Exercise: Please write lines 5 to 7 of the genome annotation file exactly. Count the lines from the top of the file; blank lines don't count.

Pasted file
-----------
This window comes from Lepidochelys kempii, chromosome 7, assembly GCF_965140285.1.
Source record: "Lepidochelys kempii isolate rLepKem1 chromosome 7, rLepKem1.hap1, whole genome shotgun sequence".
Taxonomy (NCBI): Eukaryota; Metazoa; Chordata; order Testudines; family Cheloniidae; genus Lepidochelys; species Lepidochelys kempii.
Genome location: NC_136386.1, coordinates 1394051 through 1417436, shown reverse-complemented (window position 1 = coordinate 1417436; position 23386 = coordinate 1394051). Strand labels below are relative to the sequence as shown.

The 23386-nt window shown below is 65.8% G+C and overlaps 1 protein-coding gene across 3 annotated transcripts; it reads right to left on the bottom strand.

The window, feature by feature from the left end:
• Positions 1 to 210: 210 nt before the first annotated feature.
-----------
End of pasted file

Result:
The 23386-nt window shown below is 65.8% G+C and overlaps 1 protein-coding gene across 3 annotated transcripts; it reads right to left on the bottom strand.

The window, feature by feature from the left end:
• Positions 1 to 210: 210 nt before the first annotated feature.